I am one of those few people in LUMS that have had the opportunity of being both a day scholar and a hosteller, so I have had, as they say, ‘the best of both worlds’. But the experience of living in a hostel trumps that of going for university from home several times over. Basically because my house is light years from LUMS (well maybe a slight exaggeration there), and the daily monotone of travelling in an air-conditioned car with an unusually quiet driver for a good two hours daily was a bit too much for me(first-world problems). But having borne a bit of hassle as a day-scholar, and having seen the hostel-side of the experience, I think I can comment on some of the things that were annoying as a day-scholar
Need I say much? 8 AM’s have been despicable since eternity, and some of us under the happy misconception (such as myself) that 8 AM classes would be a woe of the past once we join university. Alas. Waking up with the same misery, dressing up with the same clumsiness, and travelling to university with the same stress of being late only to find the hostel people strolling unabashedly to the seats in their PJ’s. It’s not exactly the best way to start the day.
The detested 3 hour-long breaks between the classes
In the first few months of the freshman semester, boy, Bluff, Poker, ‘Dakaiti’ and all other variant names of the same card games were really exciting to kill time. For book-lovers like myself, library was a safe haven where I’d merely sit in the book shelves, cuddle up with some books and stare at those decked in the bookshelves for hours on end. But on some days, you just need a bed and a sack to hit. The hostellers, meanwhile, baar baar neend poori karnay chalay jatay thay like it was their favorite pastime. It was a luxury we would always envy.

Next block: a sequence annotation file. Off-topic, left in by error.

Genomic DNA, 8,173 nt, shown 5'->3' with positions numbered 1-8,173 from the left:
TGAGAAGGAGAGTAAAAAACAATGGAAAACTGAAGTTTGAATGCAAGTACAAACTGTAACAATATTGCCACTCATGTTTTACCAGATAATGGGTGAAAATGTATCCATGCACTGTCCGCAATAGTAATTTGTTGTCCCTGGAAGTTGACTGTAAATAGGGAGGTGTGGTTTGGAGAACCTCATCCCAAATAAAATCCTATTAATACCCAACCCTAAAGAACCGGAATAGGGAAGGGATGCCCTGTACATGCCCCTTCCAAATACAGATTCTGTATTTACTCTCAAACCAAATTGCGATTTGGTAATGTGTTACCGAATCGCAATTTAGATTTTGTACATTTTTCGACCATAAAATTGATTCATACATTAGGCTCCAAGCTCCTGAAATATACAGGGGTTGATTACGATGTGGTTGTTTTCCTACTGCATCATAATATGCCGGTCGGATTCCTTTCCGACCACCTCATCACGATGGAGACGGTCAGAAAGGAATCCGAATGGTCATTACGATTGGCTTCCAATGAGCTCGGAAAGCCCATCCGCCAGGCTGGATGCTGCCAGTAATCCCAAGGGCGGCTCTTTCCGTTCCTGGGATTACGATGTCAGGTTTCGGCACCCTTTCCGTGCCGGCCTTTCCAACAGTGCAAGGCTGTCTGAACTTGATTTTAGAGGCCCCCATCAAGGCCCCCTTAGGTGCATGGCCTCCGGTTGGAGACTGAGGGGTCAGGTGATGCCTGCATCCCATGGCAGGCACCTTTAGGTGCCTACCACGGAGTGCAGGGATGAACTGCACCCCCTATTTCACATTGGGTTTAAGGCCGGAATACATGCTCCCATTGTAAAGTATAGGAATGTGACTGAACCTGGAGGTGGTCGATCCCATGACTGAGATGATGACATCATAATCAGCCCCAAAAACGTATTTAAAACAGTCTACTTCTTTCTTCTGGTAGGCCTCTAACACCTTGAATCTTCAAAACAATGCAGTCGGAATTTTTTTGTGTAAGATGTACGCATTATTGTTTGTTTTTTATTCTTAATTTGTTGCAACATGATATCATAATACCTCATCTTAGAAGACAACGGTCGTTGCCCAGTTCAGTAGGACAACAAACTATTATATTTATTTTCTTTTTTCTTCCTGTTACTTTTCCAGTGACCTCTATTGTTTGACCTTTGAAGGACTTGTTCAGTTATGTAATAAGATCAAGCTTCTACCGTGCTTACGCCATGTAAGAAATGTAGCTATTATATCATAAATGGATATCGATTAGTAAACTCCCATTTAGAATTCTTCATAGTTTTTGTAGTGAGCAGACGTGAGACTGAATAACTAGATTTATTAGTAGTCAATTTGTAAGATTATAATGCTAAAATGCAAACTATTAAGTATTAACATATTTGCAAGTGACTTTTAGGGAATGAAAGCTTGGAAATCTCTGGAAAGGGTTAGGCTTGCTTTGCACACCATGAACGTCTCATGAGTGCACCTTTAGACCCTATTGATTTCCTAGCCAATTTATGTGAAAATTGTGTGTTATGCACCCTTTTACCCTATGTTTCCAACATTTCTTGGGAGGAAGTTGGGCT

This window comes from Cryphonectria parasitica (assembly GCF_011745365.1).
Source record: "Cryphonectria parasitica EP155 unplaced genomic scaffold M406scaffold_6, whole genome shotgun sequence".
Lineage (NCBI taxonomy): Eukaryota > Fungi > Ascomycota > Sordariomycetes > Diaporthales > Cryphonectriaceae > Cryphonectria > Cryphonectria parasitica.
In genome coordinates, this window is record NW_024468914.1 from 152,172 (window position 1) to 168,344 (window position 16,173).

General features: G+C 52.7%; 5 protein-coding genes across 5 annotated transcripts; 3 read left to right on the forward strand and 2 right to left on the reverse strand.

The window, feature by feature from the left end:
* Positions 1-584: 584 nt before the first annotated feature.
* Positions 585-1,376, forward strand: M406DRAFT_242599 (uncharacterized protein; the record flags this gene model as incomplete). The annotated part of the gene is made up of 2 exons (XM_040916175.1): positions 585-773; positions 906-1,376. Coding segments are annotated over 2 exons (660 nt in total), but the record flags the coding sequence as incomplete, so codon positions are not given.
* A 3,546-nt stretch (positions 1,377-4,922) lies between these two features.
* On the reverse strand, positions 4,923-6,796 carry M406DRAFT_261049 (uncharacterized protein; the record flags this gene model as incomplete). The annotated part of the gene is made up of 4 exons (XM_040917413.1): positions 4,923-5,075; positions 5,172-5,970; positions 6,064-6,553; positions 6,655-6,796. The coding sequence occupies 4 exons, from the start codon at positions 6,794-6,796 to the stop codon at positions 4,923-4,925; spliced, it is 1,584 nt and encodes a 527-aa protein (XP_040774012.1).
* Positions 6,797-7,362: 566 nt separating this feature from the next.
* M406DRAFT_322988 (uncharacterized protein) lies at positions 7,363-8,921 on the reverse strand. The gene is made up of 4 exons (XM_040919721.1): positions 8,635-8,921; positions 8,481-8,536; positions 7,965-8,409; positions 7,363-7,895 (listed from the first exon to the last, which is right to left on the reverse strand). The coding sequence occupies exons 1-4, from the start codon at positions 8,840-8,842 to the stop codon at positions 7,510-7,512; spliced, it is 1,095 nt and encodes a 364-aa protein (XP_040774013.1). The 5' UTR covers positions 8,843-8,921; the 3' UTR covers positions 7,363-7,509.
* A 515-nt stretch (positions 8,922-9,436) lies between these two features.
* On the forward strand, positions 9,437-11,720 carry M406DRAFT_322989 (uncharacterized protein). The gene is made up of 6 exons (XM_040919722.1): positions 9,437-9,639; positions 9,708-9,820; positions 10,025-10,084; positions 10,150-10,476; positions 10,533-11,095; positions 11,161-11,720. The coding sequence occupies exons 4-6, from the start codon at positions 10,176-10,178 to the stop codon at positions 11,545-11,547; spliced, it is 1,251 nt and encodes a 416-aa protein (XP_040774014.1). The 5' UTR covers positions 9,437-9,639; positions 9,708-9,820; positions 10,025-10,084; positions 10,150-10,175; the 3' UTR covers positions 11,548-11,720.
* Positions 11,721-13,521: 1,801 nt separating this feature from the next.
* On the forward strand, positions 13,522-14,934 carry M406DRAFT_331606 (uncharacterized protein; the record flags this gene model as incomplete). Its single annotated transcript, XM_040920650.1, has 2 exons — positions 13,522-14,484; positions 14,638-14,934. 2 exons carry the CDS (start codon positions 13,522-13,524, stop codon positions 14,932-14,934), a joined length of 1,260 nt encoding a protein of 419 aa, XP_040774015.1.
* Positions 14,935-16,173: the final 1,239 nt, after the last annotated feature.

I ditched society-work in my freshman year, but I remember that I was asked in every interview that I gave whether or not I was a hostelite. And for good reason. The event heads tend to have a knack of rubbing freshies with most menial of society work, no matter how late into the night. A friend of mine was assigned the ‘exciting’ job of pressing and playing the tape-recorder for the preparation of an event into the wee hours. Doing so is near impossible for day-scholars, especially if your parents interrogate you with ‘kya bohat zyada zaruri kaam hai?’
Although the lucky fellas living nearby did manage to get a good flavor of the night-life at LUMS, many like myself were woefully unaware of all that happened after nightfall before I joined the hostel. And rest assured, I am only talking about the movie and match screenings, boxing blackouts and concerts that are held at night. Or am I?
The entire university experience
It goes without saying that the university experience is incomplete without staying on-campus. And as long as you are a day-scholar, the fact that you are missing on countless opportunities to learn from others and be a better version of yourselves, gnaws you every single day, every single moment. It’s as if you have to pause your life every day and wait for it to resume the next day, whilst the hostellers have the opportunity, resources, and the time to make it all happen. And that was, in all seriousness, the most disconcerting aspect of being a day-scholar.